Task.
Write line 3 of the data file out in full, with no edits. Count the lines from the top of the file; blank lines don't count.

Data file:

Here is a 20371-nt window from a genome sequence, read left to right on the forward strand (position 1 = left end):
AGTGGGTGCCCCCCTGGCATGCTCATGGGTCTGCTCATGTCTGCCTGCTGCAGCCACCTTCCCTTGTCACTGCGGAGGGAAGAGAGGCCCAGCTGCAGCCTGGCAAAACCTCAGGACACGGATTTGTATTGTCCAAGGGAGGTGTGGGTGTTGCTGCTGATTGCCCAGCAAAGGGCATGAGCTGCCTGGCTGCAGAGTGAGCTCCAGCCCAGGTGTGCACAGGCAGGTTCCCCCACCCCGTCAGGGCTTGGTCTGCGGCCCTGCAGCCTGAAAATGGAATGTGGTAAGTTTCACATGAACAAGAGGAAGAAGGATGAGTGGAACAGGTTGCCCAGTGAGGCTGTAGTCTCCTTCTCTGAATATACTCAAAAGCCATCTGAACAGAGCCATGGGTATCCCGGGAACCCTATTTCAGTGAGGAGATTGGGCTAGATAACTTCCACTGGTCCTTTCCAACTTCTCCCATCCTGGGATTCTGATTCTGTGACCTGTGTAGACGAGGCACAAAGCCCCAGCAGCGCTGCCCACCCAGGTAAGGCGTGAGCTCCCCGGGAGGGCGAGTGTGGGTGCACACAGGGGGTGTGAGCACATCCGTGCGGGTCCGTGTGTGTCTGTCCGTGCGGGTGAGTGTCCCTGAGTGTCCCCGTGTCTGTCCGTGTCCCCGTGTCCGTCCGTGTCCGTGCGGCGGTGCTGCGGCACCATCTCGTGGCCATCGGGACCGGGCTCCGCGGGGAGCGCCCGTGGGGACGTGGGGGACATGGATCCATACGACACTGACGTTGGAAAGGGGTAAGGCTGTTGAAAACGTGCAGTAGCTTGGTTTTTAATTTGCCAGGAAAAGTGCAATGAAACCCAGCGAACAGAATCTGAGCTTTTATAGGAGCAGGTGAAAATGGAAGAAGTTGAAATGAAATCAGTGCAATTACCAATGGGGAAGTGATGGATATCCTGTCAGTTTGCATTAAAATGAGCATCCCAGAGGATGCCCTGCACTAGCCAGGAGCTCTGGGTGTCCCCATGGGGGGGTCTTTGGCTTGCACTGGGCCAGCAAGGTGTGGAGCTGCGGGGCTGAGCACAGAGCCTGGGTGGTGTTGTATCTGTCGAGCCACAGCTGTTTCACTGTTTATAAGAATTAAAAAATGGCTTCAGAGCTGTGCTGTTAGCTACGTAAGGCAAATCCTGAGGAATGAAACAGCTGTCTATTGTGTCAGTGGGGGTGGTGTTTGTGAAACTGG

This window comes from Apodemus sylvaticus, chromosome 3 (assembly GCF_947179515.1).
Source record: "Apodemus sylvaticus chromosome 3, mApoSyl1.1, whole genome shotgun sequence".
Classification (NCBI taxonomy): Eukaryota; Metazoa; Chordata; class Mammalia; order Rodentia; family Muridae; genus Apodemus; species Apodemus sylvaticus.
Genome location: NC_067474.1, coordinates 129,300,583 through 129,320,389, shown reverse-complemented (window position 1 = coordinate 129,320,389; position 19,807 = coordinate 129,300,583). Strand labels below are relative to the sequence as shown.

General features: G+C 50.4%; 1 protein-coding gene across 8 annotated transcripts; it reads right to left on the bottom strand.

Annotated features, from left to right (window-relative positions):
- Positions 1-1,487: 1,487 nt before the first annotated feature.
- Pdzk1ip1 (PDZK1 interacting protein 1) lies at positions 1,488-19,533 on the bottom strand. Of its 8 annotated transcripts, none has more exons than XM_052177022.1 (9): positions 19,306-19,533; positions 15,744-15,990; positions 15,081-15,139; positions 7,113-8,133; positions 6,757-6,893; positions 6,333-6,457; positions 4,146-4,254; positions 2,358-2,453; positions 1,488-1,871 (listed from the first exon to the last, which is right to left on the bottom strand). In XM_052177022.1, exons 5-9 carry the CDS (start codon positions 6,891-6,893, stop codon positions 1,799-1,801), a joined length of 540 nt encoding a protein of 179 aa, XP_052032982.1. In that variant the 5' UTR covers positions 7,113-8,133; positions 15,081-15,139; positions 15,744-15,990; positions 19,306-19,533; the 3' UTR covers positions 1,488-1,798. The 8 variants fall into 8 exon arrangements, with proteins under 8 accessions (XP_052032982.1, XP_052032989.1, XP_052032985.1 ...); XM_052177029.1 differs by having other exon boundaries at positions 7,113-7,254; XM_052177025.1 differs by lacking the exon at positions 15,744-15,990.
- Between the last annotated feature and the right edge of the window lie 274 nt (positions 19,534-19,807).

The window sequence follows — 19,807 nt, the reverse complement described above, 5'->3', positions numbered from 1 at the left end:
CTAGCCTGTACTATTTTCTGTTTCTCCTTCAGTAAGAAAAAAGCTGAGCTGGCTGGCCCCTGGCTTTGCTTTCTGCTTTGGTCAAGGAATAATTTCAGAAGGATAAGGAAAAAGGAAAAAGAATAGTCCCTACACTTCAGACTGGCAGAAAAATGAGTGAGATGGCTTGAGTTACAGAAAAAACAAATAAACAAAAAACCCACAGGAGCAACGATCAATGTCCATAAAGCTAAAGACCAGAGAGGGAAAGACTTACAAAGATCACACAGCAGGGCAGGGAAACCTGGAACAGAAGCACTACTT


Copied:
This window comes from Apodemus sylvaticus, chromosome 3 (assembly GCF_947179515.1).